Skip to main content

Charlie Sifford, who broke golf's color barrier, dies at 92

Sad to hear about the loss of golfer, Charlie Sifford.  I will always remember meeting him - a really cool guy.

(CNN)Charlie Sifford, the first African-American to play on the PGA Tour, died Tuesday at age 92, the Professional Golfers' Association of America said.
"His love of golf, despite many barriers in his path, strengthened him as he became a beacon for diversity in our game," PGA of America President Derek Sprague said in a statement. "By his courage, Dr. Sifford inspired others to follow their dreams. ... Golf was fortunate to have had this exceptional American in our midst."
Sifford was called the Jackie Robinson of golf for breaking the color barrier in 1961 when he was 38 years old.
"I wanted to prove that a black man could play golf," he told CNN affiliate WEWS after he was awarded the Presidential Medal of Freedom in November.
His son told the station that his father was advised by Robinson to use his smooth swing to fight the integration battle.
"Which I think is the way he went through his struggles -- smooth, quiet," Craig Sifford told the station.
Unlike Robinson, who took the field with eight teammates, Charlie Sifford played an individual's game.
"It didn't bother me. It wasn't going to stop me," Sifford said.
Tiger Woods referred to Sifford as a grandfather.
"Terrible loss for golf and me personally. My grandfather is gone, and we all lost a brave, decent and honorable man. I'll miss u Charlie," Woods tweeted.
Jack Nicklaus said Sifford was his playing partner for the first two rounds Nicklaus played in a PGA Tour event. He called Sifford a kind and gracious gentleman.
"Charlie led by example, handling himself with great class and dignity inside and outside the ropes," Nicklaus said on his website. "We can't underestimate the impact Charlie's career has had on the face of golf today. Charlie was a leader and an inspiration."
Sifford won two PGA Tour events, his first victory coming in the 1967 Greater Hartford Open. He also won at the Los Angeles Open two years later.
It was a difficult career. In his speech honoring Sifford at the White House, President Barack Obama talked about Sifford's travails.
"Charlie was sometimes banned from clubhouse restaurants. Folks threatened him, shouted slurs from the gallery, kicked his ball into the rough," the President said. "Charlie's laughing about that -- my ball is always in the rough."
On Wednesday the President said he was honored to award the golfer the Presidential Medal of Freedom "for altering the course of the sport and the country he loved."
To order my book Autograph Hell, please click HERE
For more information about my Summit Murder Mystery series, please CLICK HERE
Follow me on twitter, HERE
'Like' my Facebook page, HERE
Subscribe to my YouTube channel, HERE and HERE


Popular posts from this blog

James Dean’s Intimate Letters to Girlfriend Coming to Auction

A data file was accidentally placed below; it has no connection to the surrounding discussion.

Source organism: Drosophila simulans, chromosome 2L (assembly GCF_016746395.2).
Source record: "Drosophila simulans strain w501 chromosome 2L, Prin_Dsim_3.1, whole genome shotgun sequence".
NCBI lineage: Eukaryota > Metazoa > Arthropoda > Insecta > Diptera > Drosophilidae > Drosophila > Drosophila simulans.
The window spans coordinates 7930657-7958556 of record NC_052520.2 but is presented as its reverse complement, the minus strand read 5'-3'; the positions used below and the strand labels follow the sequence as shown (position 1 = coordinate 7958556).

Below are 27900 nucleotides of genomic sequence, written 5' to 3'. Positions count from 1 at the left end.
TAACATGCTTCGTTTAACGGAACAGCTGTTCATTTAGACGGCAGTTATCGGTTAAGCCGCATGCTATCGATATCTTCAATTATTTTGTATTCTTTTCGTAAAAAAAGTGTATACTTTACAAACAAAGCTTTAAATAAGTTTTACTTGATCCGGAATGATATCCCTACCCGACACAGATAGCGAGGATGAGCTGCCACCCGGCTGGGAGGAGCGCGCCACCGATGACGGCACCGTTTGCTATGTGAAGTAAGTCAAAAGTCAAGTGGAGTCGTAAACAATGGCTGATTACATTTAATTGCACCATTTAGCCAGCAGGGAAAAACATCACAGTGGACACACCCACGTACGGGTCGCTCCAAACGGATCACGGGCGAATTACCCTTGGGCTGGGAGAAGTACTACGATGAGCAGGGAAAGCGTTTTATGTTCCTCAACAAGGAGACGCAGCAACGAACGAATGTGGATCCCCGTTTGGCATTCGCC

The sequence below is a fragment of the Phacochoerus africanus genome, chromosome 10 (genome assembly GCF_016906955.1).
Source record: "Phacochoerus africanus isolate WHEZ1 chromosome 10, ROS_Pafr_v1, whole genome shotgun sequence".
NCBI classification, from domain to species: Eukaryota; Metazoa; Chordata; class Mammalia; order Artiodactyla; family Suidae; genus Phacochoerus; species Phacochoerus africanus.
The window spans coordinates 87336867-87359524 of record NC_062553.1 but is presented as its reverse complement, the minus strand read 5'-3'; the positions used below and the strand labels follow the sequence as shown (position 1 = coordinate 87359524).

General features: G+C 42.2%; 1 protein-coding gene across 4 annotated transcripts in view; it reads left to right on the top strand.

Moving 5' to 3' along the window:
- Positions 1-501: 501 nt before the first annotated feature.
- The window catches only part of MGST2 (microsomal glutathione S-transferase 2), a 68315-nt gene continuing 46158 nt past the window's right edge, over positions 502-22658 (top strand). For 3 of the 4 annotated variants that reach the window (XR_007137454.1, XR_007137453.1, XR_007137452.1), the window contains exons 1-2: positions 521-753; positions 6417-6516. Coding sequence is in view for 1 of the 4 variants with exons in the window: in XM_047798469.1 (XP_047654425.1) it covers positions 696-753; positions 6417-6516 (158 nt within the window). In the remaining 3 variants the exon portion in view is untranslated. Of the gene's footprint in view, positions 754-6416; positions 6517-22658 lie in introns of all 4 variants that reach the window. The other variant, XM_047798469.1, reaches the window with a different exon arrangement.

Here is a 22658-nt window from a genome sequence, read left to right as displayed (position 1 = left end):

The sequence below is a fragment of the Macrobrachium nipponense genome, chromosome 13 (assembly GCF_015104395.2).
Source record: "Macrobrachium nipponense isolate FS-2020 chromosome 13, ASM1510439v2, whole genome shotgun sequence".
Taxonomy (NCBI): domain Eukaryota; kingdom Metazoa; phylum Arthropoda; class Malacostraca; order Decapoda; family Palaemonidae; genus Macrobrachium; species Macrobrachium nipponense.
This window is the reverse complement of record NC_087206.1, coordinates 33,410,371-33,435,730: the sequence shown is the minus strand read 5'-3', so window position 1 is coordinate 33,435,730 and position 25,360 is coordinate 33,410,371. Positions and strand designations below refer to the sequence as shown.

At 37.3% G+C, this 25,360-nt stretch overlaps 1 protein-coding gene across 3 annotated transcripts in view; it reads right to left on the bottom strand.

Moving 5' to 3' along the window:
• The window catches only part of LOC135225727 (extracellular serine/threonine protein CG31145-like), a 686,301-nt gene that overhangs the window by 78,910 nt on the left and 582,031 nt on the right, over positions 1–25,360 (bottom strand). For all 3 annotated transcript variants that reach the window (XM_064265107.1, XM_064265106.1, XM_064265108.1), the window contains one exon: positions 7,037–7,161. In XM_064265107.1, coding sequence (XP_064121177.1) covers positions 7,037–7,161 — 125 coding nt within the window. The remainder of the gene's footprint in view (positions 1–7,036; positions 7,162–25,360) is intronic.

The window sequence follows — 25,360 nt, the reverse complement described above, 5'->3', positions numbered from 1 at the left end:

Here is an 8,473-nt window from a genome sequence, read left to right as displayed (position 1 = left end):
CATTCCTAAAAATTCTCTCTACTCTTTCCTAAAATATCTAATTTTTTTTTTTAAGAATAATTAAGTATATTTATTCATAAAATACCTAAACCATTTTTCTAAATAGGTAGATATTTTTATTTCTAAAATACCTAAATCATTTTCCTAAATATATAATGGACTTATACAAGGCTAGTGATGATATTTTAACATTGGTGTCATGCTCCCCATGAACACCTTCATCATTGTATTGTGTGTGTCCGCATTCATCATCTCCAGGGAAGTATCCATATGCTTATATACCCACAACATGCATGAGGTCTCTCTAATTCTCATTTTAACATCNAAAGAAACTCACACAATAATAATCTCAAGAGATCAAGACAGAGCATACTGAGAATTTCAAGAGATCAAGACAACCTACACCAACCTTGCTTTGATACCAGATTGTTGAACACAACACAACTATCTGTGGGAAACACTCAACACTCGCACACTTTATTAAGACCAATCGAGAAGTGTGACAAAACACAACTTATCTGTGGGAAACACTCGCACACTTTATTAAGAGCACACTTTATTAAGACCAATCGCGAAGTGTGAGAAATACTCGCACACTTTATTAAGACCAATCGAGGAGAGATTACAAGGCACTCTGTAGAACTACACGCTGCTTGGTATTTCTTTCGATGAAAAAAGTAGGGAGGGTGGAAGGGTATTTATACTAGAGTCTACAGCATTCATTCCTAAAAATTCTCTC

Three James Dean handwritten letters to his girlfriend, never before offered for sale, will be sold at Christie's London November 23, 2011.I've posted the article below from Autograph Magazine.  Take a look! 
James Dean handwritten letters are among the rarest and most valuable of Hollywood autographs. Only a few have come to market since Dean’s tragic death in a 1955 car crash, just 24 years old. So when Neil Roberts, Christie’s Head of Pop Culture in London, asked for any information we might have on them to help him with a potential consignment, I had to know more.

But I had to wait….

“At the moment they are reluctant to send me any copies,” Neil said. “However the names and places they provided seem to add up. I’m sure you will understand that at this time I cannot pass on any details.”

That was a year and a half ago. The wait was worth it.

On November 23, Christie’s will auction three James Dean handwritten letters never before offered for sale during their fall Pop…

Is the selfie the new autograph?

By Brent Briggeman

Advertisement Every time a fan pulls out a phone and asks Michael McKenry to pose for a selfie, it makes him laugh.

It reminds the Rockies catcher of "The Goonies," where one of the young characters created a device that holds the camera out in front of him.

"When you think about it, he's the one who invented the selfie stick," McKenry said of the kid in the 1985 film. "And it took all this time for technology to catch up."

Technology has caught up, all right. Roughly 100 million selfies are taken daily according to a study from Google, those making up part of the nearly 900 billion photos snapped in a year according to Agence France-Presse. The Internet is filled with surveys that tell what your selfie habits reveal about your personality, Oxford Dictionaries named selfie the Word of the Year in 2013 and if there was any doubt selfies had hit the mainstream, that was erased when host Ellen…

What's in a name? Fortunes

Shaun Smillie The prominent pieces of the collection are the Lennon signature and the autographs The Beatles signed at their 1963 Royal Command performance. File photo
Image by: GETTY IMAGES Christine got around. She hobnobbed with the stars of her day, if only briefly.
But in those brief encounters, she persuaded them to append their autographs - and she did it over and over.

The band The Searchers signed her book, as did Cliff Richard. John Lennon signed it twice.
Christine collected those autographs more than half a century ago and next week they are expected to fetch tens of thousands of rands at auction in Johannesburg.

The prominent pieces of the collection are the Lennon signature and the autographs The Beatles signed at their 1963 Royal Command performance. It was at this performance, in front of Princess Margaret, that Lennon famously remarked: "The people in the cheaper seats, clap your hands. And the rest of you, just rattle your je…